The role of the gods in Herodotus’ Histories has been studied in a number of recent monographs and contributions in collections and companion volumes.1 Katharina Roettig’s book – a revised version of a “Lizentiatsarbeit” (the equivalent of a Master’s Thesis) submitted at the University of Bern in 2006 – is another contribution to this debate, and it is (this may be stated already at this point) a rather readable and well-argued one.
The book consists of five chapters. The first (p. 13-26) offers a survey of earlier research on the role of the gods and their relations with human affairs in Herodotus, starting with Jacoby’s magisterial article on the historian in the “Realencyclopädie”. Roettig well brings out that in the almost hundred years since Jacoby no consensus has been achieved in this area. Roettig herself wants to tackle the question from a slightly different perspective: she wants to ask not so much whether the gods intervene and, if so, for what reasons, but how Herodotus writes about such presumed interventions (p. 26). As a starting point, the second chapter (p. 27-45) presents a careful analysis of chapters 4-19 of Book 7, in the course of which the Persian king Xerxes comes to the fateful decision to wage a war of revenge and conquest against the Greeks.2 Roettig well shows that this decision is not arrived at quickly and easily but after tortuous manoeuverings and massive manifestations of divine will, with the result that Xerxes goes into war “nicht freiwillig, sondern wider besseres Wissen und wider bessere Einsicht” (p. 45).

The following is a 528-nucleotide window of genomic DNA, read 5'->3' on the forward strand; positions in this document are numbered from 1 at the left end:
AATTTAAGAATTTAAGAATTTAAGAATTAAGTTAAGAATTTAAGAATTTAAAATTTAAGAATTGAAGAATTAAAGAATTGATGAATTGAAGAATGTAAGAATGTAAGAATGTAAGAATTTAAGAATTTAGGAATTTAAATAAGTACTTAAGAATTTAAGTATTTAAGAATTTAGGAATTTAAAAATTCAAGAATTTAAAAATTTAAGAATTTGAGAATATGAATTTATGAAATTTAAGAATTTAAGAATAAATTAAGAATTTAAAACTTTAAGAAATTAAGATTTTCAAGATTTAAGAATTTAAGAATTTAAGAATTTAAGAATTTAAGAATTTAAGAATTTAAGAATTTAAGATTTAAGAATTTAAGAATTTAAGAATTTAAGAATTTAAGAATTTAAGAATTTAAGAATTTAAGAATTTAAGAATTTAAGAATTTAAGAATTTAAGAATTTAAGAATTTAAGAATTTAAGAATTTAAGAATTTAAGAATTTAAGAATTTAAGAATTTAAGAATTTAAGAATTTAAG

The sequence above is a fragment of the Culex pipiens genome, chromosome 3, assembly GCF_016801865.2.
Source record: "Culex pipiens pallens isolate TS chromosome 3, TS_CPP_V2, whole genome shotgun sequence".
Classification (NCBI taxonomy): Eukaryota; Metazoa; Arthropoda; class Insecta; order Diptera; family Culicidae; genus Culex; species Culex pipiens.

In the third chapter – the longest and possibly the most important one of the book (p. 46-79) –, Roettig enters into an argument with two recent authors whose interpretation of this sequence of chapters is radically different, Christian Pietsch and Jörg Schulte-Altedorneburg.3 Both of them think that not the gods but Xerxes’ own character plays the decisive role in driving him into the war: as Xerxes is blinded by his own ambition and one-sided inclination to go to war from the very start, the gods send him the dreams to test his ability to make a free decision; he fails and goes to war. Step by step, Roettig convincingly shows that this analysis is mistaken. Xerxes’ character is not as Pietsch and Schulte-Altedorneburg perceive it to be (p. 48-52): Xerxes is not inclined to go to war from the start, but rather unwilling to do so; he lets himself be cajoled by Mardonius into wanting the war, but as soon as Artabanus presents compelling arguments against the war, Xerxes reconsiders. Nor do the gods simply put Xerxes to the test (as Pietsch and Schulte-Altedorneburg see it): they vehemently and even threateningly demand that he stick to his earlier decision and start the war; no “test” takes place (p. 52-60).4 Thirdly, it is not fear of the threats conveyed by the second dream that makes Xerxes change his mind and involve Artabanus (as Pietsch and Schulte- Altedorneburg assume), but the fact that the same dream appears twice and thus might be of divine character (p. 61). Pietsch and Schulte-Altedorneburg cite a number of episodes in Herodotus where not obeying a divine order is described as the right course, but Roettig shows that these episodes are not really comparable to Xerxes’ predicament at the beginning of Book 7 (p. 62-4). Just like Xerxes, Artabanus too is not really capable of making an independent decision (as Pietsch and Schulte-Altedorneburg think), but is brought to his decision by massive divine force (p. 65-8). It is also not tenable that the gods only “help” Xerxes (and Artabanus) in a very indirect way to make the wrong decision and thus fail (p. 68-70): their intervention is direct, violent and decisive. Lastly, Pietsch and Schulte-Altedorneburg assert that by making his wrong decision to go to war, Xerxes is punished because he is guilty – but of what? Roettig shows that Herodotus does not regard Xerxes as guilty of anything he is supposed to have done or wanted before the war and thus one cannot see why he should be punished (p. 71-76). All in all, Roettig’s refutation of Pietsch and Schulte-Altedorneburg looks thoroughly convincing.